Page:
Smartphone sounding a little different? Google picks up a new and improved voice

The voice assistants on our smartphones wouldn’t be possible without advanced speech-synthesis tech, allowing the software behind these systems to turn responses into natural-sounding spoken replies. And while today’s Cortanas, Siris, and all their peers do an admirable job, there’s always the desire to add a little more of a human-sounding element to the process, keeping them from sounding like robots. Google’s been working on just those kind of improvements, and in a new video shows us how it’s bringing a new and improved voice to Google Now and its voice-driven search.

We get to see what Google’s been up to with the help of Nat and Lo, the same pair of Googlers who have helped us out in the past with things like some early guesses at Android M launch names. Here, they learn about how speech synthesis works, and how even when it’s capable of generating perfectly understandable output, there are still ways to minimize that and create a more natural-sounding tone.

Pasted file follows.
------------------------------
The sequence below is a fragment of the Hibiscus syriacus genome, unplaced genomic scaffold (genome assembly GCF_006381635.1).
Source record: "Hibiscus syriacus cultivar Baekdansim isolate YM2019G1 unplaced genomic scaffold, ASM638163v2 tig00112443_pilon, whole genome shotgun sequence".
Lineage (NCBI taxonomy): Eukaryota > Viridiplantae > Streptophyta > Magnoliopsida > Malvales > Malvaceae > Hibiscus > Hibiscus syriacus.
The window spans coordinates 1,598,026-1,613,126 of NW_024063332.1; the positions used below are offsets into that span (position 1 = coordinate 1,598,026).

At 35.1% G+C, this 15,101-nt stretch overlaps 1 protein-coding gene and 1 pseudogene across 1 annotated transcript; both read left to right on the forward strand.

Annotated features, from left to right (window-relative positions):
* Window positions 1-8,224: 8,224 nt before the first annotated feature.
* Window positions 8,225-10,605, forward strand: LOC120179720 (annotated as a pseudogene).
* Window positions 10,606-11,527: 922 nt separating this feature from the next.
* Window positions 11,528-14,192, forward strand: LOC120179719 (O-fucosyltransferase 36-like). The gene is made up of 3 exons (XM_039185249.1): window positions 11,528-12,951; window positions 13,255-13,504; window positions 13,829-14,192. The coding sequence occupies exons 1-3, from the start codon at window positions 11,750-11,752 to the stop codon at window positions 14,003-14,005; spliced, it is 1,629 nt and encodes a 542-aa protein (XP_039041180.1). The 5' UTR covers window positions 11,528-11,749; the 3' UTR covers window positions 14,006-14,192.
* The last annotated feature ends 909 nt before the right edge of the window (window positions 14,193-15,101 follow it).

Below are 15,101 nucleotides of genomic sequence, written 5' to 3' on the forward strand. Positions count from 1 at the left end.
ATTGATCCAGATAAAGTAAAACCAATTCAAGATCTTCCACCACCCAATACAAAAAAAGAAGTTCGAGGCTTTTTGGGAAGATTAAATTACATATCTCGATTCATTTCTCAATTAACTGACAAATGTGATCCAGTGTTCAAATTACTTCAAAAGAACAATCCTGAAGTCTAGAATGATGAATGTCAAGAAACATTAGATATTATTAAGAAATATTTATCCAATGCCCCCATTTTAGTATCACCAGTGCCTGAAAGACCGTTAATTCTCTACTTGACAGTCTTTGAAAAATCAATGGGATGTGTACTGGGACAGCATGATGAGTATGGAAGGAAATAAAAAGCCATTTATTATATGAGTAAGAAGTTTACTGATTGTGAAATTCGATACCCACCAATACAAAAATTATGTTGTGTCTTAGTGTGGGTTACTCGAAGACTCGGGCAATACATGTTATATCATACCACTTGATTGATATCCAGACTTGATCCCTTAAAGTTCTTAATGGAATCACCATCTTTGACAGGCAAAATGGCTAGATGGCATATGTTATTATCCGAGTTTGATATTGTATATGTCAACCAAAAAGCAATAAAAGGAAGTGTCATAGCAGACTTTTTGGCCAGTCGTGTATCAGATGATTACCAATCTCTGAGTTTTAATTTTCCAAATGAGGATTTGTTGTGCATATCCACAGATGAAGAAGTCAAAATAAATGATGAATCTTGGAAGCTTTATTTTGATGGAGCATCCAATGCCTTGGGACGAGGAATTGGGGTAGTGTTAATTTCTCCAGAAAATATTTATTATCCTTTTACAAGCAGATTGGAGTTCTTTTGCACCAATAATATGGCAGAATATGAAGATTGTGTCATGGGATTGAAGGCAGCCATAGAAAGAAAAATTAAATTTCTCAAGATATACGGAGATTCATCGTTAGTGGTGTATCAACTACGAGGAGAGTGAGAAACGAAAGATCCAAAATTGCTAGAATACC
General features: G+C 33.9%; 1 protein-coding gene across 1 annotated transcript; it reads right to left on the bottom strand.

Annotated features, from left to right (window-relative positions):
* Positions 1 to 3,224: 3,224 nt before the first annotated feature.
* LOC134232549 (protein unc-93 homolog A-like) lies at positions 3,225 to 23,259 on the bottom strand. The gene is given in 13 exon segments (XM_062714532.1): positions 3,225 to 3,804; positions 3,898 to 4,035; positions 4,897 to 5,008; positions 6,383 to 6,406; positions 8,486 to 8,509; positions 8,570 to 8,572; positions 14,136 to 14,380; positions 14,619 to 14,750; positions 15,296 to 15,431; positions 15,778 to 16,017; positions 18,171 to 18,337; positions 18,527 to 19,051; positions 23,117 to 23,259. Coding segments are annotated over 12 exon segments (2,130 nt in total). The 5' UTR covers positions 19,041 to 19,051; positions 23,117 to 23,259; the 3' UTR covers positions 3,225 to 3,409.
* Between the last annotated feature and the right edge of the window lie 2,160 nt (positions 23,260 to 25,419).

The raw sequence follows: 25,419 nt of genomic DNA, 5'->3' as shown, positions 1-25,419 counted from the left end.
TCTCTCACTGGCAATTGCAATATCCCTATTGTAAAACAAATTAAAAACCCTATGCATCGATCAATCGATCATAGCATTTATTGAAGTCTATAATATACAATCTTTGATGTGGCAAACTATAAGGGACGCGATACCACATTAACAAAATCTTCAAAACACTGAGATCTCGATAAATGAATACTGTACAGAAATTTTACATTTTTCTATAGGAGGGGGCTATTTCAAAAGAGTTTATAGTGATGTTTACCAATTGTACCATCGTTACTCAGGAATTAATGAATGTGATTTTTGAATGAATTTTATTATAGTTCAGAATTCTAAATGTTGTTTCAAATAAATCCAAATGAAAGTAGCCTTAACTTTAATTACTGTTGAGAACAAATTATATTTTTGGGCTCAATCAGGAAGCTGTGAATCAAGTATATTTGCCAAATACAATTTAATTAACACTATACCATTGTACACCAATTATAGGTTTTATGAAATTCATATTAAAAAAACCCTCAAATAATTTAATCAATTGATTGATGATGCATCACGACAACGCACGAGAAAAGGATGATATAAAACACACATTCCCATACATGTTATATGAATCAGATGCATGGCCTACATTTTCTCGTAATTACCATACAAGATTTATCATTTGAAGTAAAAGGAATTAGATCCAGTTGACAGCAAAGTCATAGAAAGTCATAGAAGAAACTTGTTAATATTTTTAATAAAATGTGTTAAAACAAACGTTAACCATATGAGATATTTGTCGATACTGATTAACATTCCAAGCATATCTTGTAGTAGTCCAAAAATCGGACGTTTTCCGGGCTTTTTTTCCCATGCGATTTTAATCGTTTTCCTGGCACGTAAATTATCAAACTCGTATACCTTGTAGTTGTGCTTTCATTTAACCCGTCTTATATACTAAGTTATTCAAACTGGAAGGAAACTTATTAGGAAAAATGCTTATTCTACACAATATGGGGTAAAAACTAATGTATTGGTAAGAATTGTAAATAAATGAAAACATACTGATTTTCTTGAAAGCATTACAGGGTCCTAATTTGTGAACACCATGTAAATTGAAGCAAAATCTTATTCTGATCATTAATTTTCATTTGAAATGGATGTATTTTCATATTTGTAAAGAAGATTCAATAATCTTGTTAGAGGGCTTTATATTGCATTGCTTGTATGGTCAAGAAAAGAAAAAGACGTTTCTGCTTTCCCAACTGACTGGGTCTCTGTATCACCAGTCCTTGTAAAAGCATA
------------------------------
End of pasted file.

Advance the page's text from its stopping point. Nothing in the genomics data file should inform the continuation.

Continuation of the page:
That includes paying closer attention to intonation and other minor difference in how we say the same things in different situations – how questions sound different from statements. That involves using both speech generated from combining lots of parts of shorter recordings, as well as longer segments custom-recorded in response to likely queries.

You can check out the whole process below, or turn to your phone to hear this subtly enhanced voice action for yourself.

Source: Google
Via: Engadget

Share This Post

Watch the Latest Pocketnow Videos

About The Author
Stephen Schenck
Stephen has been writing about electronics since 2008, which only serves to frustrate him that he waited so long to combine his love of gadgets and his degree in writing. In his spare time, he collects console and arcade game hardware, is a motorcycle enthusiast, and enjoys trapping blue crabs. Stephen's first mobile device was a 624 MHz Dell Axim X30, which he's convinced is still a viable platform. Stephen longs for a market where phones are sold independently of service, and bandwidth is cheap and plentiful; he's not holding his breath. In the meantime, he devours smartphone news and tries to sort out the juicy bits Read more about Stephen Schenck!